It is the third most populous county in California, with a population of over 3,100,000. It’s a county of under 52% whites and nearly 48% non-whites, where Mexican-Americans and other Latinos make up over 29% of the populace, Asians and Pacific-Islanders another 10%, African-Americans over 5%.
The County government has primary jurisdiction over the unincorporated areas of the County, where some 481,000 inhabitants reside. The remainder of the area’s population are scattered, of course, in the incorporated areas, with the City of San Diego having the biggest cut – over 1.3 million residents. The other larger cities in the County – in order – are Chula Vista (228,000 pop.), Oceanside (177,000), Escondido (142,000) , Carlsbad (101,000), El Cajon (97,000), Vista (95,000), on down to the smaller towns. As a comparison, if everyone in the unincorporated areas were in one city, that city would easily be the largest city in the County after San Diego.
State law requires that the County provide municipal services to the unincorporated areas. Which it does. This translates mainly out to law enforcement and urban -land use power. The Sheriff’s Department provides the law out in the unincorporated regions and also has contracts with 9 smaller cities. County planners literally pave the way for urban sprawl in the outback, as well as for the rest of the County. Some social services are provided.
The Board of Supervisors
Okay, for the structure of the government (), first, you have the Board of Supervisors – all five of them – at the top. They’re elected, it’s true – but only in the most formal sense. We’ll get to that.
Greg Cox represents District 1, the South Bay generally, and was first elected in 1995 – 14 years ago. A Republican, Cox manages to keep his seat primarily by playing in the middle-of-the-road on many social issues.
Dianne Jacob has kept her seat in District 2 – generally East County – since 1997. Also, a Republican, she ensures that redneck politics are heard at the Board. Jacob is the current Board Chairperson, a rotating position.
Representing District 3, primarily the newly-developed northeast urban area of the City is Pam Slater-Price, another Republican. She was first elected in 1992, so she claims one of the longest incumbencies on the Board, having lasted 17 years.
District 4 is held by Ron Roberts, another Republican – did I mention they are all Republicans? – he represents the City’s urban core but also is a veteran of the City Council; Roberts ran for mayor a couple of times, and used to be described as ‘what passes for a liberal on the Board’ because at least he would sit down and talk with the unions. He has had his seat since 1994, a mere 15 years.
Rounding out the Board in District 5, Bill Horn tries to out-flank the other Supes from the Right but keeps running into Jacob. Horn has one of the chief incumbencies, sitting in his position since 1992. He represents the North County Coastal region.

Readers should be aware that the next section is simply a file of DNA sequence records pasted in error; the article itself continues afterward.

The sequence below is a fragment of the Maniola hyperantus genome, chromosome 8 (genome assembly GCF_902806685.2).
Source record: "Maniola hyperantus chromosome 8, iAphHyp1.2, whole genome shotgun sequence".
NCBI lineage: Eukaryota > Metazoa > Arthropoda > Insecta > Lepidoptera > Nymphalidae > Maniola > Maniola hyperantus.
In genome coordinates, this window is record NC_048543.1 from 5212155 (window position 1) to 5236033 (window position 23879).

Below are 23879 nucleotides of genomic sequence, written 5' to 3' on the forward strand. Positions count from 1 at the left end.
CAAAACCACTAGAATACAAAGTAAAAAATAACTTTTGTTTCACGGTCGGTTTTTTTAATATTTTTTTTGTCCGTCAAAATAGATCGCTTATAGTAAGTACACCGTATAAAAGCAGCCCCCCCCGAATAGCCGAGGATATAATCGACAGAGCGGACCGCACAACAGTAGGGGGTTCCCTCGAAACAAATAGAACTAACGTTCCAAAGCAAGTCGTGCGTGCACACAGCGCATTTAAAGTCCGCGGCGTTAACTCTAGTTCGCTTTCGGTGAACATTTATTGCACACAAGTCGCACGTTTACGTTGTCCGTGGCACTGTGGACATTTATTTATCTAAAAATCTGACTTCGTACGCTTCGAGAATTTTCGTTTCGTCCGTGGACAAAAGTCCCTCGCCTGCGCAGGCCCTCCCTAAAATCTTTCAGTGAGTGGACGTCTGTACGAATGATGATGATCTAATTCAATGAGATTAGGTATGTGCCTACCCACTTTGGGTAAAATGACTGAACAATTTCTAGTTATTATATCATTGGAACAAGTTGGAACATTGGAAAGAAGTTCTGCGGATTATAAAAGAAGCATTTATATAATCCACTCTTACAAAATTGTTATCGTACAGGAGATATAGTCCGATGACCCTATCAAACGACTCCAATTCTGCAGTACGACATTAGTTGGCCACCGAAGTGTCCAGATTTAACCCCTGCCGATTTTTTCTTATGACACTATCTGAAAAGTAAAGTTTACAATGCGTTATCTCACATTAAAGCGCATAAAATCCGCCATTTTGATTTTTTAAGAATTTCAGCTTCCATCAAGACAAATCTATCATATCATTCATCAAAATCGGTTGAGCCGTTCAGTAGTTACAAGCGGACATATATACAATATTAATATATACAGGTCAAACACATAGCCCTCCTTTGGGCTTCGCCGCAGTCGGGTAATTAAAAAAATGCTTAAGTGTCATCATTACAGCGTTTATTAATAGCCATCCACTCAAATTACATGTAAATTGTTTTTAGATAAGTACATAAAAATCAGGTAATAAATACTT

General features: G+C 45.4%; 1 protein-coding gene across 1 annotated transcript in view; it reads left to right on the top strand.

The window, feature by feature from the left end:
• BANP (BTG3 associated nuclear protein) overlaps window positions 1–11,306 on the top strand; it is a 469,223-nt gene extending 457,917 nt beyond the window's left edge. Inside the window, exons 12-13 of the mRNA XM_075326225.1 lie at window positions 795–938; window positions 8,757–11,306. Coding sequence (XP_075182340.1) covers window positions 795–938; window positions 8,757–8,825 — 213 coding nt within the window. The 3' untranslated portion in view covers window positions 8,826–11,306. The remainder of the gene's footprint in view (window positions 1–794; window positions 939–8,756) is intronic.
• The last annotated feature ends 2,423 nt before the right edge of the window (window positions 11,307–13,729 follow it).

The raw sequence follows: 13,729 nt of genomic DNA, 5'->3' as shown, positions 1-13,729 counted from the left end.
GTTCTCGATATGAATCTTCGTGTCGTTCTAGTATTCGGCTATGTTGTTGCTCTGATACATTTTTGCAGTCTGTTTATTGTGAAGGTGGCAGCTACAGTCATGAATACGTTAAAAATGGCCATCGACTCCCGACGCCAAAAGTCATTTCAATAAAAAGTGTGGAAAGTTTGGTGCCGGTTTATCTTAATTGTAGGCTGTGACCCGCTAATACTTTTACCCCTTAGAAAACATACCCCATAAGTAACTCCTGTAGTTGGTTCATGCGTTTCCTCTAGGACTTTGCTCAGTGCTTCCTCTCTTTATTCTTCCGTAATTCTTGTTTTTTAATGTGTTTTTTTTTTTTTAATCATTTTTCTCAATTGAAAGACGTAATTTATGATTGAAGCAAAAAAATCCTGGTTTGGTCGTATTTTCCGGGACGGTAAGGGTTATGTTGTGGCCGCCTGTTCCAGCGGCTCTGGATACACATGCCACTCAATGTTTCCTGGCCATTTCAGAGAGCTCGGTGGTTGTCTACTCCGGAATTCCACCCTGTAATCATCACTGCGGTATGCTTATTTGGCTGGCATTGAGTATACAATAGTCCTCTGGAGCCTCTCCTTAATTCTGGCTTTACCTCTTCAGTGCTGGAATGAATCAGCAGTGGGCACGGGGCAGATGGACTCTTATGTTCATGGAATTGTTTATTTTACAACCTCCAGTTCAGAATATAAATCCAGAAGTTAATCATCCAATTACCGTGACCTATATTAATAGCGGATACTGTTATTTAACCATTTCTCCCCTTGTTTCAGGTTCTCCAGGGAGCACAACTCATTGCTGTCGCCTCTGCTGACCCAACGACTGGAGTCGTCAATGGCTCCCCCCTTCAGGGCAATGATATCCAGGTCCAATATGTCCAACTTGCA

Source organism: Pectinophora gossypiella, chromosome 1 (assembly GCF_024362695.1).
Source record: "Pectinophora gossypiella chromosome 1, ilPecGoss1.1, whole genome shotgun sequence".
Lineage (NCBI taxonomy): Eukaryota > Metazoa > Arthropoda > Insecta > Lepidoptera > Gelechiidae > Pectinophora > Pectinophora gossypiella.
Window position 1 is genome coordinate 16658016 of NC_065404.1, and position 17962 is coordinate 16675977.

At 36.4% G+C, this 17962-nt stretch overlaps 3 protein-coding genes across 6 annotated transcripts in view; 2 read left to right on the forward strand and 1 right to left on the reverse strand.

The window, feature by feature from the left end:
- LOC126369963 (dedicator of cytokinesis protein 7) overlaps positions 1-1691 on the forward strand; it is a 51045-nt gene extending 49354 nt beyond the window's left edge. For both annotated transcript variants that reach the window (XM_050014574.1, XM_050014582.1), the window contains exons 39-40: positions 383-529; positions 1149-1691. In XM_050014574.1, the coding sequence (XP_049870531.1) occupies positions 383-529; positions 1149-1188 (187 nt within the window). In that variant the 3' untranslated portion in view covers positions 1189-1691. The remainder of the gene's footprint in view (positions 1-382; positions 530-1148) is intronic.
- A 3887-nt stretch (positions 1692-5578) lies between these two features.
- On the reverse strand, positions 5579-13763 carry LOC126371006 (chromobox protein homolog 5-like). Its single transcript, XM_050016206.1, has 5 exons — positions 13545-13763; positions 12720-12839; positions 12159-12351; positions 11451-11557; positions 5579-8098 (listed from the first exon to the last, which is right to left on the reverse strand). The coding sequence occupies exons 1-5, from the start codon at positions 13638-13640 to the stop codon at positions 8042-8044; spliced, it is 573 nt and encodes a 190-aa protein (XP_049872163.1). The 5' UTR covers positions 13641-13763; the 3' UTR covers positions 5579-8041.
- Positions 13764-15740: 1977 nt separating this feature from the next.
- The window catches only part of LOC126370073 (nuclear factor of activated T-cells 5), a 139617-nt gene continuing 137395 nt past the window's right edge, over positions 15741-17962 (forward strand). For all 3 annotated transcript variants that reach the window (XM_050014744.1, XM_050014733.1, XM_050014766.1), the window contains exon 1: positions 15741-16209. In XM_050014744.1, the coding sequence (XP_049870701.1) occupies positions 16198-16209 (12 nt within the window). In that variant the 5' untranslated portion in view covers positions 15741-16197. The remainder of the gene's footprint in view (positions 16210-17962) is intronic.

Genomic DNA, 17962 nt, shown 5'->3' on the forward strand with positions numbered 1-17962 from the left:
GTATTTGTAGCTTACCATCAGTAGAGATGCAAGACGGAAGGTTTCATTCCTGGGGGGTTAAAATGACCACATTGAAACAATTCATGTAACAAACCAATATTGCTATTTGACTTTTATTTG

Together, the Supes sport an average of 15 years sitting as the legislature of our County government. No one ever heard of term limits around here, that’s for sure.
There’s other elected County officials: the District Attorney Bonnie Dumanis, the Sheriff – Bill Kolender. Those are probably the best known of any of the County elected officials. There’s also the Assessor – now the Acting Assessor David Butler (former Assessor Greggory Smith resigned suddenly in the middle of his term effective 01/01/09) and the Treasurer-Tax Collector Dan McAllister. How many County residents do you think could off-hand name these elected officials?
Then, natch, there’s the staff: the Chief Administrative Officer Walter Ekard , and the over 17,000 people who work in the various departments and branches who actually carry out all the functions and services.
Back to the Supervisors. These guys and gals. these lords and ladies are untouchable. Rarely have these five during any of their elections been forced past the Primary since they took control of the Board 12 or so years ago. They obliterate their opponents, as a voice of san diego critique held over two years ago. Token challengers are then completely overwhelmed. Cox wiped out his opponent in 2004, 82% vs 18%. In a June 2006 Primary, Roberts beat Richard Barrera – now on the San Diego School Board – 60% to 31%. Well known La Mesa mayor Art Madrid went up against Jacob in 2000, and lost 24% to 62%. Can you name the opponents who just went up against the incumbents in the most recent election?
The cabal of conservatism that runs our County, goes unchallenged. No one of consequence goes up against them, no one can match the money they already have right now – squirreled away for their next Primary. Why is that? Even though the office is officially non-partisan, what is the thinking of the major opposition party – the Democrats?
They go unscrutinized. The major local media monopoly has ignored as much as it can the goings-on at the County Admin Building, focusing on the City instead. The citizenry seem confused, ignorant and complacent about County government.
Yet these all-white Republicans, with two arch-conservatives at the helm, are a gross ethnic mismatch for our County, where 48% of our residents are non-white.They frankly are an embarrassment, and makes me think I’m really living in the South before the Civil Rights movement.
Three white-haired GOP men, who all wore red ties and black suits for the official photo shoot, and their two female compatriots all have such a similar philosophy that they often take votes on issues out of their jurisdiction. They all took a stand in favor of the Iraq War. They all voted to support Brian Bilbray – a fellow Republican – in his run for Congress. All except Roberts support the County’s continued opposition to State medical marijuana laws.
As a group, the Supes don’t fit in. They’re from another time. Let’s use this moment to continue to pull the curtain open and examine more closely in a collective manner what goes on in our name at the County.
NEXT: Follow the money. Where does it come from? What does it pay for?